Manchester Friends of the Earth are hugely disappointed that Greater Manchester is proposing a Clean Air plan that fails to address the urgency of the public health emergency caused by air pollution.
More than 1,000 people are dying early in Greater Manchester every year due to the filthy air they breathe, which is also causing untold damage to children’s lungs.
Asthma and Lung UK reported that Greater Manchester has “one of the highest rates in the country for emergency admissions in children with lower respiratory tract infections.”
In 2017, following successful court cases brought by Client Earth, the Government was instructed to meet the air quality limits in “the shortest time possible” In fact, the UK Government should have introduced measures to reduce air pollution to below legal levels by 2010.
Since then, the World Health Organisation (WHO) has issued new guidance which recommends even more stringent limits on air pollution levels in response to the latest evidence of the damage it causes to human health.
The revised Greater Manchester Clean Air Plan is now proposing a ‘Do minimum’ approach that will see some areas failing to meet the legal air pollution limits until 2026 at best.
Catherine Thomson, Manchester Friends of the Earth coordinator said:
“Air pollution is a public health emergency, and this watered-down plan is totally unacceptable.
“We know that toxic Nitrogen Dioxide causes untold damage to the lungs of our children.”
“A child born in 2017 – when the Government was instructed to reduce air pollution in the shortest time possible – will be 10 years old before Greater Manchester plans to reach the legal limits.”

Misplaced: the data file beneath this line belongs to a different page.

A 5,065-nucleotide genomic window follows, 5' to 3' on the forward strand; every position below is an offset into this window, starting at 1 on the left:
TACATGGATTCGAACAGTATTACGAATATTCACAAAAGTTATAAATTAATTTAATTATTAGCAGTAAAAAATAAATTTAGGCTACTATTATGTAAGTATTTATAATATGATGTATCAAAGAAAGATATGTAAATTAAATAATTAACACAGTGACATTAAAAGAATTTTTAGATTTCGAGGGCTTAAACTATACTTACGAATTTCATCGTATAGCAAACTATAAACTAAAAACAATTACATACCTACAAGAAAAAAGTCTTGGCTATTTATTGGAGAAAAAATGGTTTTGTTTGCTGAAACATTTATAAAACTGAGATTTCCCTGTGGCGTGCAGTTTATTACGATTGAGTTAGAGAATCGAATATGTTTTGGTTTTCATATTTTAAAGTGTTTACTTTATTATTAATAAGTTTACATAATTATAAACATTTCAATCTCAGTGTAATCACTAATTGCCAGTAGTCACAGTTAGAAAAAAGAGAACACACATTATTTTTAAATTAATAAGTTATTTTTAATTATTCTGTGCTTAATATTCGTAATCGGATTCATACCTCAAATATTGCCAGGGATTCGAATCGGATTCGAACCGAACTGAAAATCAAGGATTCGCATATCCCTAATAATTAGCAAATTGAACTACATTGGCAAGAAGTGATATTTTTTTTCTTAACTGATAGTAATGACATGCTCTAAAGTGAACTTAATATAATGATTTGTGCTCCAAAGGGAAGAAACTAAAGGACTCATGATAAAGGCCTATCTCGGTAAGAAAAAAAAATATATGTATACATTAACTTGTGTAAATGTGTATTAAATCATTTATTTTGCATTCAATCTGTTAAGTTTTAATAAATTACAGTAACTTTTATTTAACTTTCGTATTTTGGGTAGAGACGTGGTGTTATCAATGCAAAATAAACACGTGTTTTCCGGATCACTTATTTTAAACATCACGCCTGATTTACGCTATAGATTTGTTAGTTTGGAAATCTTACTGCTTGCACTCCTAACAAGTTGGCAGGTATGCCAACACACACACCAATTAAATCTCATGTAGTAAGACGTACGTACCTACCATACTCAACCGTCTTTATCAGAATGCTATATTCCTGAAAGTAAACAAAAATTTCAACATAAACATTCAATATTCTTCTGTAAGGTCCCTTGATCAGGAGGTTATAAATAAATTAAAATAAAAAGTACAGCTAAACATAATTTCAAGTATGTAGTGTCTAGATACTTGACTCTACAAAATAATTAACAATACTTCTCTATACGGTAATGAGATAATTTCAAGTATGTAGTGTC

“How many more people have to be harmed before our politicians stop making excuses and start taking action on this public health emergency?”
Andy Burnham, the Greater Manchester Mayor has focussed attention on the possible cost to local businesses of a charging clean air zone. However, as highlighted in a 2018 report by King’s College, air pollution is estimated to cost Greater Manchester over £1 billion a year – which is approximately one fifth of the GM annual health budget.
Charging polluting vehicles to enter Clean Air Zones, or Low Emission Zones, would help to clean up the dirtiest air.
The Ultra Low Emissions Zone (ULEZ) in London reduced roadside NO2 by 36% in the first six months of operation.
Manchester’s city centre – the area inside the inner ring road – has some of the worst levels of air pollution. Manchester Friends of the Earth argues that the city centre needs an ultra-low emissions zone that restricts all vehicle types, including cars, which don’t meet basic pollution standards, and that the rest of Greater Manchester should be covered by a separate zone that charges polluting HGVs, buses and coaches, vans and taxis.
To support local residents and businesses affected by the charges, Manchester Friends of the Earth calls on the government to invest in a clean, frequent and affordable public transport network and introduce a nationwide vehicle scrapage scheme, part funded by vehicle manufacturers.
This would help people replace their dirty vehicle with a clean one, or better still with a car club membership, a rail or bus season ticket, or an e-bike.